Schindler, David L. 1973. "Creativity As Ultimate: Reflections On Actuality In Whitehead, Aristotle, Aquinas." International Philosophical Quarterly 13, 161-171. Philosopher's Index, EBSCOhost. 171.
 The Philosophical Approach to God. 75-78.
 One, Many, Trinity. 40.
 Process and Reality. 531. As quoted in One, Many, Trinity. 45-46.
 Ibid. 527–29.
 One, Many, Trinity. 43.
 Ibid. 46.
 Process and Reality. 289.
 Cobb, , John B. 2010. "Charles Hartshorne." American National Biography (From Oxford University Press)Research Starters, EBSCOhost.
 Trinity and Process. 25.
 Ibid. 29.
 Ibid. 29-30.
 Hartshorne, Charles. 1970. Creative synthesis and philosophic method. n.p.: La Salle, Ill. : Open Court Pub. Co., [c1970], 1970. 162-163.
 Trinity and Process. 37.
 Creative Synthesis. 164.
 Trinity and Process. 47-50.
 Creative Synthesis. 221-23.
 Ibid. 217-218. Trinity and Process. 54.
 Trinity and Process. 56.
 Ibid. 62.
 Creative Synthesis. 26.
 Trinity and Process. 71.
 Creative Synthesis. 20.
 Zycinski, Joseph M. 1989. "The Doctrine of Substance and Whitehead's Metaphysics." Review Of Metaphysics 42, 765-781. Philosopher's Index, EBSCOhost. 769.
 Trinity and Process. 74. Cf. The Doctrine of Substance. 772.
 Creative Synthesis. 2-3.
 Trinity and Process. 82.
 Creative Synthesis. 303.
 Viney, Donald Wayne. 2006. "God as the Most "and Best" Moved Mover: Hartshorne's Importance for Philosophical Theology." Midwest Quarterly 48, no. 1: 10-28. Sociological Collection, EBSCOhost. 23.
 Hartshorne’s revision of Abraham Herschel’s “the Most Moved Mover.” God as Most and Best Moved Mover. 27.
 God as Most and Best Moved Mover. 17-18.
 Buchler, Justus. 1983. "On a strain of arbitrariness in Whitehead's system." In Explorations in Whitehead's philosophy, 280-294. New York, NY: Fordham Univ Pr, 1983. ATLA Religion Database, EBSCOhost. 283.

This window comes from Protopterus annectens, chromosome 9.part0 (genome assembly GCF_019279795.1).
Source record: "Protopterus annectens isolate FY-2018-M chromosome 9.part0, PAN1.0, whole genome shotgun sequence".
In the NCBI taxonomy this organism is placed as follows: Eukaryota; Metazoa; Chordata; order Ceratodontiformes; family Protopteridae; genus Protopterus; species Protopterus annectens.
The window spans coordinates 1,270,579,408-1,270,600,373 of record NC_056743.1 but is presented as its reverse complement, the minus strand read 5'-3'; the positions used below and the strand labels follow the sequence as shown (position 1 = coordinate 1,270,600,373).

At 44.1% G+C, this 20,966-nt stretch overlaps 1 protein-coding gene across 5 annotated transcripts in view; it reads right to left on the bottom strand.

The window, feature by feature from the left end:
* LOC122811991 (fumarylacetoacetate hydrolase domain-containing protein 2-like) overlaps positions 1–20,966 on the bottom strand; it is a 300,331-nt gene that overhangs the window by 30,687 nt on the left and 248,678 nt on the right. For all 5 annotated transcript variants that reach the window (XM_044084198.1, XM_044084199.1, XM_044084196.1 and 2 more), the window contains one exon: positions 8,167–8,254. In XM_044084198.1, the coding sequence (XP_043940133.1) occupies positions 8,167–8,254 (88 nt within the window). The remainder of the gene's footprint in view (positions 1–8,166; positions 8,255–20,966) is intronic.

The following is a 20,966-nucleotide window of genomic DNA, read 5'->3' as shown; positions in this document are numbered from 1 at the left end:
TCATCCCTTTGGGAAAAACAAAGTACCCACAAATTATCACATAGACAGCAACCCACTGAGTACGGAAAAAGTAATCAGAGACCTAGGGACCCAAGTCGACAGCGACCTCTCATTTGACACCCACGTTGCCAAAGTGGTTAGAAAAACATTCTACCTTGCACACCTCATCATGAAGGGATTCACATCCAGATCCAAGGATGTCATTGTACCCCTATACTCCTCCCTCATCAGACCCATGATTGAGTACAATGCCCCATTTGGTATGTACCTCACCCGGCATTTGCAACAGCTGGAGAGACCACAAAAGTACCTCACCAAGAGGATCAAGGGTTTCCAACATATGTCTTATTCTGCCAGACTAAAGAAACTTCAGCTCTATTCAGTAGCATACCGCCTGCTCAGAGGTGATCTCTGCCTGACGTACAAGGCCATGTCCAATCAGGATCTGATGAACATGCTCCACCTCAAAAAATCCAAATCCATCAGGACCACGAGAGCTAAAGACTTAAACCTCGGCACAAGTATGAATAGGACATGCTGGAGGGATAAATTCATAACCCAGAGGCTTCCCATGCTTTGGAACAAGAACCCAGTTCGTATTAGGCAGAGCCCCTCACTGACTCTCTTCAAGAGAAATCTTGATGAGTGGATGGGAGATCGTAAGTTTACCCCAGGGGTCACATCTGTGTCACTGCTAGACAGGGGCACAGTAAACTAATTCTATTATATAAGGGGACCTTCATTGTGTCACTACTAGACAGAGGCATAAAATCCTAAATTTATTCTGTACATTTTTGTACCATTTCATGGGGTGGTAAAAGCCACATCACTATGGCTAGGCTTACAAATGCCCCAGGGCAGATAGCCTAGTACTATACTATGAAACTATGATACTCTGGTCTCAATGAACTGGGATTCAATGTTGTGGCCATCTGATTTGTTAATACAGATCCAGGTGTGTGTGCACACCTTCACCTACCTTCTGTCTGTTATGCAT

Trinity and Process. 103.
 On a Strain of Arbitrariness. 776.
 Trinity and Process. 107.
 Ford. Lewis. 1994. "Trinity and process." Modern Schoolman 71, 322-325. ATLA Catholic Periodical and Literature Index, EBSCOhost. 323.
 Trinity and Process. 383.
 Ibid. 387.
 Ibid. 391.
 Ibid. 392.
 One, Many, Trinity. 66.
 See Goswami, Amit, Richard E. Reed, and Maggie Goswami. 1995. The self-aware universe : how consciousness creates the material world / Amit Goswami with Richard E. Reed and Maggie Goswami. n.p.: New York : Putnam's Sons, 1995, c1993., 1995.
 God: Three Who Are One. 69-72.
 One, Many, Trinity. 69.
 Ibid. 68.
 Ibid. 70.
 Bracken, Joseph A. 2009. Christianity and Process Thought : Spirituality for a Changing World. West Conshohocken: Templeton Press, 2009. eBook Collection (EBSCOhost), EBSCOhost. 8.
 One, Many, Trinity. 74.
 Ibid. 76.
 Ibid. 77.
 Ibid. 78.
 Ibid. 80.
 Ibid. 82.
 God: Three Who Are One. 24.
 One, Many, Trinity. 94.
 Creativity as Ultimate. 163.
 One, Many, Trinity. 101.
 God as Most and Best Moved Mover. 26-27.
 Creativity as Ultimate. 165.
 One, Many, Trinity. 105.
 Ibid. 106.
 Ibid. 107.
 God: Three Who Are One. 84.
 One, Many, Trinity. 107.
 The Philosophical Approach to God. 83.
 Bracken, Joseph A. 1984. "Subsistent relation: mediating concept for a new synthesis?." Journal Of Religion 64, 188-204. Humanities Full Text (H.W. Wilson), EBSCOhost. 194.
 God as Most and Best Moved Mover. 16.
 One, Many, Trinity. 112.
 Ibid. 113.
 Ibid. 120.
 Ibid. 123.
 God: Three Who Are One. 50.
 Subsistent Relation. 193.
 One, Many, Trinity. 127.
 Subsistent Relation. 197.
 Ibid. 196. Bracken, Joseph A. 2011. "Trinitarian spirit Christology: in need of a new metaphysics?." Theological Studies 72, no. 4: 750-767. ATLA Catholic Periodical and Literature Index, EBSCOhost. 750.
 Subsistent Relation. 198.
 Ibid. 201.
 God: Three Who Are One. 119.
 One, Many, Trinity. 141.
 The Problem of the Trinity in Whitehead. 322.
 Ibid. 323.
 Bracken, Joseph A. 2011. "Trinitarian Spirit Christology: In Need of a New Metaphysics?." Theological Studies 72, no. 4: 750-767. Humanities International Complete, EBSCOhost. 755.
 Ibid. 757.
 Ibid. 761-62.
 God: Three Who Are One. 80.
 One, Many, Trinity. 144.
 God: Three Who Are One. 79. Trinitarian Spirit Christology. 763.
 The Problem of the Trinity in Whitehead. 327.
 One, Many, Trinity. 146.
 Trinitarian Spirit Christology. 764.